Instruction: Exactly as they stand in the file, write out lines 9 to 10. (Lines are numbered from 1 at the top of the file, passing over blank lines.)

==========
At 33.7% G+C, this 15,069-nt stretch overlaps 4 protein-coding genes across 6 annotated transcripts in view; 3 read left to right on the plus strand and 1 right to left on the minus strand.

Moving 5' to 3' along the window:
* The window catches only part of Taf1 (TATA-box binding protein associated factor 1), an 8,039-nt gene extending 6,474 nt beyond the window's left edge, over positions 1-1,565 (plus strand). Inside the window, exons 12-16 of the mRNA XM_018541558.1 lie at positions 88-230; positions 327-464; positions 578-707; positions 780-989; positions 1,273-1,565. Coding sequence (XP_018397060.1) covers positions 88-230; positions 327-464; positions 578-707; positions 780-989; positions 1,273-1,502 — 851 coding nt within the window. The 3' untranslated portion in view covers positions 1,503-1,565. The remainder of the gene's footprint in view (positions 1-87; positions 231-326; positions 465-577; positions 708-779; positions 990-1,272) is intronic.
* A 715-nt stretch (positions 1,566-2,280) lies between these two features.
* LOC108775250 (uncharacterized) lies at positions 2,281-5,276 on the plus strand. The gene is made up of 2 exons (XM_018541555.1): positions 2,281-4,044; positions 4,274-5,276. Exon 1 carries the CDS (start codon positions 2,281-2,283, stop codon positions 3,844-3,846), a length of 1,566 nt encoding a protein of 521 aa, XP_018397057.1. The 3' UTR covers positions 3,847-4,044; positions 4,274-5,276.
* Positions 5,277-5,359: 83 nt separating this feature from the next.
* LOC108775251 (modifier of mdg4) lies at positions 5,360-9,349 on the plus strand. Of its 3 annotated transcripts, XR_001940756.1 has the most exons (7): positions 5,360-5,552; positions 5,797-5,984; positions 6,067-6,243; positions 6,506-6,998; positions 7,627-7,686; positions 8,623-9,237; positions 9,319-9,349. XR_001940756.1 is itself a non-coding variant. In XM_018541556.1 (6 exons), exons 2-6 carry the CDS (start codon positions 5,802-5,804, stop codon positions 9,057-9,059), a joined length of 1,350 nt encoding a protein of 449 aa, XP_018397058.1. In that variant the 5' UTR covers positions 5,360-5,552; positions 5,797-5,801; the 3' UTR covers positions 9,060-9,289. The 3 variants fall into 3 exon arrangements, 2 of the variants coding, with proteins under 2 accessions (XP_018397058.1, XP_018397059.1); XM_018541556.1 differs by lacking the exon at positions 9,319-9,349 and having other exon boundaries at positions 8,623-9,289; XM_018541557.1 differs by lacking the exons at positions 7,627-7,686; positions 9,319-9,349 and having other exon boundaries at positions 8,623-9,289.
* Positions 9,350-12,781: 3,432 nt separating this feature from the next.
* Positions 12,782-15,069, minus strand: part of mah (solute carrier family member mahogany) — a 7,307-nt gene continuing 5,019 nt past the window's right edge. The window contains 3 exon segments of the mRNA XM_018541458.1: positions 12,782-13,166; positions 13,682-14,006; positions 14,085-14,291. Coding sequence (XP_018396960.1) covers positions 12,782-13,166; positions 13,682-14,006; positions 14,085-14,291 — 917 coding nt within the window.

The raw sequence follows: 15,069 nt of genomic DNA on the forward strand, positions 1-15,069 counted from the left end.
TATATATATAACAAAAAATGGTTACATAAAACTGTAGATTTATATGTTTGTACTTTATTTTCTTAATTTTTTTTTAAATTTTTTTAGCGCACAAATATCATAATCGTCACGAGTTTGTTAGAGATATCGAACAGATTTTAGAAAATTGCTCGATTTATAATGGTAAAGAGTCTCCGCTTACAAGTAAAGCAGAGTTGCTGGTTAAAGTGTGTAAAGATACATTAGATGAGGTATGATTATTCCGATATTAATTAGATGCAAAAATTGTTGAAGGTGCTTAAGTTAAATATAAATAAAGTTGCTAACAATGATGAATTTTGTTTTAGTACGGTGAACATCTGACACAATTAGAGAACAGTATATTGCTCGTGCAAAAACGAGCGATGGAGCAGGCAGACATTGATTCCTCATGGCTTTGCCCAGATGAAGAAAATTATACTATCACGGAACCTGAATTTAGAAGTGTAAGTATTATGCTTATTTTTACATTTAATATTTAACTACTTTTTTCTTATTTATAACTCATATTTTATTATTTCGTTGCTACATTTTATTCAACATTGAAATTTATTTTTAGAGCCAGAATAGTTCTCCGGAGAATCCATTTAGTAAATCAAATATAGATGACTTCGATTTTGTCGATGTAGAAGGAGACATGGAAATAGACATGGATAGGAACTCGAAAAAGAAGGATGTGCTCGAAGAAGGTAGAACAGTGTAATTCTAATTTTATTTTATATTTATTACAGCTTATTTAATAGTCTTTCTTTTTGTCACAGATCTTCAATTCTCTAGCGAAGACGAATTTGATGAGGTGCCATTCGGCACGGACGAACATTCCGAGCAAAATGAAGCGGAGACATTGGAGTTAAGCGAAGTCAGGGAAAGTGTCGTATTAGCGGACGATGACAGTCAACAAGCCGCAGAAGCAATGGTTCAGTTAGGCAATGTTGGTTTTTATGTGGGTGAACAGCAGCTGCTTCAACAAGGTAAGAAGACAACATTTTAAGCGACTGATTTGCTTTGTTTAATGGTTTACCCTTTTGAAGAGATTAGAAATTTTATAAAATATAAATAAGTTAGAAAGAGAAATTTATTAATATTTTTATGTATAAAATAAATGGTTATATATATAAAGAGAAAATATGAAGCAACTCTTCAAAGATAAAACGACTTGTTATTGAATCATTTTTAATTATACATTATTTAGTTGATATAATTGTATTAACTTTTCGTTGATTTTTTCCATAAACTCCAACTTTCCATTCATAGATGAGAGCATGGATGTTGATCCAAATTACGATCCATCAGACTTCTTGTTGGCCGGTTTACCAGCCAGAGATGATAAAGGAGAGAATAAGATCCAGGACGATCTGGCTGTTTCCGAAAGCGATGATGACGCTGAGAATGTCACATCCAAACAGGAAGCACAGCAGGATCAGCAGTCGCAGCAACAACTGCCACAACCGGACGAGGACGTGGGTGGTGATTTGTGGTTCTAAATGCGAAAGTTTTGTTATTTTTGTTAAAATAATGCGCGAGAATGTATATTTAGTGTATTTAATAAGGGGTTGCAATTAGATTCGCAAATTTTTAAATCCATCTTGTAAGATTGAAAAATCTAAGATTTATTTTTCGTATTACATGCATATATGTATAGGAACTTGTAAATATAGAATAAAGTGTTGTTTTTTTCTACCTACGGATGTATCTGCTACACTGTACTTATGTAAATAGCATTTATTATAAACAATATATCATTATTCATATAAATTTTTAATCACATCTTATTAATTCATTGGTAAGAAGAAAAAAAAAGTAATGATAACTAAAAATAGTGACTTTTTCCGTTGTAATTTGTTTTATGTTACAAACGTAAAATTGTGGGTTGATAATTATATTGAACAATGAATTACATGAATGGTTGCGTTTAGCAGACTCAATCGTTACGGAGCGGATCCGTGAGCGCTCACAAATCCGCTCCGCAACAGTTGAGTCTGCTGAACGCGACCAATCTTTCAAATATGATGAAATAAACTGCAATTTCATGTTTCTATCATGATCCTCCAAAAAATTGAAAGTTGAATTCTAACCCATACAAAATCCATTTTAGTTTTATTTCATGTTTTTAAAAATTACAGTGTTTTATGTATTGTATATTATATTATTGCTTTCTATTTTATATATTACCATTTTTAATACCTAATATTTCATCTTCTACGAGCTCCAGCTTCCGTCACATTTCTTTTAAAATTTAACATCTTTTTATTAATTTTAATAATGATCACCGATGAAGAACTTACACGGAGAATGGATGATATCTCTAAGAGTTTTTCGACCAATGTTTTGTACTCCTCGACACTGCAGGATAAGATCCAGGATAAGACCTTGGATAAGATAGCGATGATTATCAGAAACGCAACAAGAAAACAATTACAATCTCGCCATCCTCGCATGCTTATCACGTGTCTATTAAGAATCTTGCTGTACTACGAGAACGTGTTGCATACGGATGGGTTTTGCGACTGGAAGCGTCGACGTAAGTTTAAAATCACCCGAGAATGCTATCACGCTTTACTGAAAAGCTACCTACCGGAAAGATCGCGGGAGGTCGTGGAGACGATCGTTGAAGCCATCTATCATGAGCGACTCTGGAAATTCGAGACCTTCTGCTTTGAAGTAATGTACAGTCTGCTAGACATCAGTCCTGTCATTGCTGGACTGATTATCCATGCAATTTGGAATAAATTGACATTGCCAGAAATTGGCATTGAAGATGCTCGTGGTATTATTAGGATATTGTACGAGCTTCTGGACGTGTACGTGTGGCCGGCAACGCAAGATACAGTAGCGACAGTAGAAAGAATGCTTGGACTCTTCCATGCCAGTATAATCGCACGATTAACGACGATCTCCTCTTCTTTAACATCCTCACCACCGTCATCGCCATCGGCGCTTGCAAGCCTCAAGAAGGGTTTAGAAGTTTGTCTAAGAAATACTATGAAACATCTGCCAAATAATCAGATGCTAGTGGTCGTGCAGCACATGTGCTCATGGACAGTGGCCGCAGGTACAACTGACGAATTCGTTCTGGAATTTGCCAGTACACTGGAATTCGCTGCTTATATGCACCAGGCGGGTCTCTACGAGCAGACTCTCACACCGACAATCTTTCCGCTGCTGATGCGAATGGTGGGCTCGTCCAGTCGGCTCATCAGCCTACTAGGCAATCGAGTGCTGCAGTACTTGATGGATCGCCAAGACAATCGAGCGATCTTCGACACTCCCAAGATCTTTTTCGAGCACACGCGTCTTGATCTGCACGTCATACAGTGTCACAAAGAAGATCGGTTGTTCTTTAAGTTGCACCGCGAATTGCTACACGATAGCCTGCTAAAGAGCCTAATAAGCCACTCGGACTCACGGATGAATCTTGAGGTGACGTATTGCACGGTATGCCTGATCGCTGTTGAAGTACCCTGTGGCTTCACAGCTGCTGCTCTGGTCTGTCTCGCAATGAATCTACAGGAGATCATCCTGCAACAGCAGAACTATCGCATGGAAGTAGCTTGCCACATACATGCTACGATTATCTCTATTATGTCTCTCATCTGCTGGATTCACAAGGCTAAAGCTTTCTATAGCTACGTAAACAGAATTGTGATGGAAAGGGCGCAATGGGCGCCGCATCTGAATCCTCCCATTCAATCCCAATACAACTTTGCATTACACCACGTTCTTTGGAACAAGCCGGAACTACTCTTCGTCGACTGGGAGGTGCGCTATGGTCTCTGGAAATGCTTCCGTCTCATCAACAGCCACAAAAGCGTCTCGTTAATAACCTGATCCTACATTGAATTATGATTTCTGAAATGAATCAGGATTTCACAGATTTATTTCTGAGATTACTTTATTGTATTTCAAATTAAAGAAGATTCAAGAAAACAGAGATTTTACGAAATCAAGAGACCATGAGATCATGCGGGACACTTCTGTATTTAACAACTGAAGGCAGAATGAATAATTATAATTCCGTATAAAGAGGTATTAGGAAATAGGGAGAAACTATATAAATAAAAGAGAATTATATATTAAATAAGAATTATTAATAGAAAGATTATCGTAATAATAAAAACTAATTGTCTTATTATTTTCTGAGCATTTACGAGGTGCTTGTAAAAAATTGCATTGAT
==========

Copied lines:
* Positions 12,782-15,069, minus strand: part of mah (solute carrier family member mahogany) — a 7,307-nt gene continuing 5,019 nt past the window's right edge. The window contains 3 exon segments of the mRNA XM_018541458.1: positions 12,782-13,166; positions 13,682-14,006; positions 14,085-14,291. Coding sequence (XP_018396960.1) covers positions 12,782-13,166; positions 13,682-14,006; positions 14,085-14,291 — 917 coding nt within the window.

The raw sequence follows: 15,069 nt of genomic DNA on the forward strand, positions 1-15,069 counted from the left end.